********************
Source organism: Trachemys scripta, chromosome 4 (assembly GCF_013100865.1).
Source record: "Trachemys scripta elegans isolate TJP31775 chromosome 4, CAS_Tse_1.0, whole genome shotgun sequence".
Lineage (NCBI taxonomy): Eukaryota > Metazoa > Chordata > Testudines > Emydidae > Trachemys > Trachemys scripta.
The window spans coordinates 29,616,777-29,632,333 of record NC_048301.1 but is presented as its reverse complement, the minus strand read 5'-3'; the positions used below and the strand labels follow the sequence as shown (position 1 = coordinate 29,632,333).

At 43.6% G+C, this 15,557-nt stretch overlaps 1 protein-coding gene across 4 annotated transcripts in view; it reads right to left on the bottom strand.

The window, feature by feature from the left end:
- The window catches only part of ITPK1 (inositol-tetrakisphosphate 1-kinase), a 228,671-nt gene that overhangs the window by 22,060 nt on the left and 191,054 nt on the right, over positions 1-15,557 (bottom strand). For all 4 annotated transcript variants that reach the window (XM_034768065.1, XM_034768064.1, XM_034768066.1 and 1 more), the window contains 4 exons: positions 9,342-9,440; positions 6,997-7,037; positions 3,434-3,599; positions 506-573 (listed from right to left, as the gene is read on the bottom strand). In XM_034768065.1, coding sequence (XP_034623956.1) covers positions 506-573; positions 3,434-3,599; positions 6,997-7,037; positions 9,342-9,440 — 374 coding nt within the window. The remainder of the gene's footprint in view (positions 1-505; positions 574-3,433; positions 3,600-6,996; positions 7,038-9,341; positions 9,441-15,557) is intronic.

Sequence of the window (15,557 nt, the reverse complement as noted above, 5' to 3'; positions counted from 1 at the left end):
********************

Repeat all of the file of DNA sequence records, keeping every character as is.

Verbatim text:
Source organism: Trachemys scripta, chromosome 4 (assembly GCF_013100865.1).
Source record: "Trachemys scripta elegans isolate TJP31775 chromosome 4, CAS_Tse_1.0, whole genome shotgun sequence".
Lineage (NCBI taxonomy): Eukaryota > Metazoa > Chordata > Testudines > Emydidae > Trachemys > Trachemys scripta.
The window spans coordinates 29,616,777-29,632,333 of record NC_048301.1 but is presented as its reverse complement, the minus strand read 5'-3'; the positions used below and the strand labels follow the sequence as shown (position 1 = coordinate 29,632,333).

At 43.6% G+C, this 15,557-nt stretch overlaps 1 protein-coding gene across 4 annotated transcripts in view; it reads right to left on the bottom strand.

The window, feature by feature from the left end:
- The window catches only part of ITPK1 (inositol-tetrakisphosphate 1-kinase), a 228,671-nt gene that overhangs the window by 22,060 nt on the left and 191,054 nt on the right, over positions 1-15,557 (bottom strand). For all 4 annotated transcript variants that reach the window (XM_034768065.1, XM_034768064.1, XM_034768066.1 and 1 more), the window contains 4 exons: positions 9,342-9,440; positions 6,997-7,037; positions 3,434-3,599; positions 506-573 (listed from right to left, as the gene is read on the bottom strand). In XM_034768065.1, coding sequence (XP_034623956.1) covers positions 506-573; positions 3,434-3,599; positions 6,997-7,037; positions 9,342-9,440 — 374 coding nt within the window. The remainder of the gene's footprint in view (positions 1-505; positions 574-3,433; positions 3,600-6,996; positions 7,038-9,341; positions 9,441-15,557) is intronic.

Sequence of the window (15,557 nt, the reverse complement as noted above, 5' to 3'; positions counted from 1 at the left end):